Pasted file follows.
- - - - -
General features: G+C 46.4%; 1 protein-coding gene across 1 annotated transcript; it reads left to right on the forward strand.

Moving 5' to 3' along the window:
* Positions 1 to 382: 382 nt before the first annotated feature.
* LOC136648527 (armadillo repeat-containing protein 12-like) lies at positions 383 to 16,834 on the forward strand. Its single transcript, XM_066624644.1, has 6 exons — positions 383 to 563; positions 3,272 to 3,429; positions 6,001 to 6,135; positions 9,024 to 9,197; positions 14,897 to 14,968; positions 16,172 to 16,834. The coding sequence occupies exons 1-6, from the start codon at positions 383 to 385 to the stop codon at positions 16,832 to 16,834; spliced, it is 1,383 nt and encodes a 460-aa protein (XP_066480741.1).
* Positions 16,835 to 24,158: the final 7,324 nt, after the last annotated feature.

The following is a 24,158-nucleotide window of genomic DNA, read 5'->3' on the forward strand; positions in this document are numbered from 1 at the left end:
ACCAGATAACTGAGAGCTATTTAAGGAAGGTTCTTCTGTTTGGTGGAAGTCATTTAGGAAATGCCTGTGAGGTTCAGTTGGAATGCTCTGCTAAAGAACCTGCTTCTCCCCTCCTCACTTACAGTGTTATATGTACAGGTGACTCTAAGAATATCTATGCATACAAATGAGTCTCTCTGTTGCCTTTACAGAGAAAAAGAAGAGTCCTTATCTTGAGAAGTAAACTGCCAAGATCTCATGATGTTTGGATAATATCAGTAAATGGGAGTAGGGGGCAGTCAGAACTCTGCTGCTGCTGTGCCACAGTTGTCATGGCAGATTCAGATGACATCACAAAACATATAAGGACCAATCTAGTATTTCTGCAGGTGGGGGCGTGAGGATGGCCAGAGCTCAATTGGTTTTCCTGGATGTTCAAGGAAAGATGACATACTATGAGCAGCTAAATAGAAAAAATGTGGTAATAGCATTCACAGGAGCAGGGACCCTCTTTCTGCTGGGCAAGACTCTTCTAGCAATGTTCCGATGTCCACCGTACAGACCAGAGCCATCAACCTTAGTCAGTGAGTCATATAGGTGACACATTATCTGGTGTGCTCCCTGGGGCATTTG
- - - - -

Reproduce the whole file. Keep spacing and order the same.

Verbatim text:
General features: G+C 46.4%; 1 protein-coding gene across 1 annotated transcript; it reads left to right on the forward strand.

Moving 5' to 3' along the window:
* Positions 1 to 382: 382 nt before the first annotated feature.
* LOC136648527 (armadillo repeat-containing protein 12-like) lies at positions 383 to 16,834 on the forward strand. Its single transcript, XM_066624644.1, has 6 exons — positions 383 to 563; positions 3,272 to 3,429; positions 6,001 to 6,135; positions 9,024 to 9,197; positions 14,897 to 14,968; positions 16,172 to 16,834. The coding sequence occupies exons 1-6, from the start codon at positions 383 to 385 to the stop codon at positions 16,832 to 16,834; spliced, it is 1,383 nt and encodes a 460-aa protein (XP_066480741.1).
* Positions 16,835 to 24,158: the final 7,324 nt, after the last annotated feature.

The following is a 24,158-nucleotide window of genomic DNA, read 5'->3' on the forward strand; positions in this document are numbered from 1 at the left end:
ACCAGATAACTGAGAGCTATTTAAGGAAGGTTCTTCTGTTTGGTGGAAGTCATTTAGGAAATGCCTGTGAGGTTCAGTTGGAATGCTCTGCTAAAGAACCTGCTTCTCCCCTCCTCACTTACAGTGTTATATGTACAGGTGACTCTAAGAATATCTATGCATACAAATGAGTCTCTCTGTTGCCTTTACAGAGAAAAAGAAGAGTCCTTATCTTGAGAAGTAAACTGCCAAGATCTCATGATGTTTGGATAATATCAGTAAATGGGAGTAGGGGGCAGTCAGAACTCTGCTGCTGCTGTGCCACAGTTGTCATGGCAGATTCAGATGACATCACAAAACATATAAGGACCAATCTAGTATTTCTGCAGGTGGGGGCGTGAGGATGGCCAGAGCTCAATTGGTTTTCCTGGATGTTCAAGGAAAGATGACATACTATGAGCAGCTAAATAGAAAAAATGTGGTAATAGCATTCACAGGAGCAGGGACCCTCTTTCTGCTGGGCAAGACTCTTCTAGCAATGTTCCGATGTCCACCGTACAGACCAGAGCCATCAACCTTAGTCAGTGAGTCATATAGGTGACACATTATCTGGTGTGCTCCCTGGGGCATTTG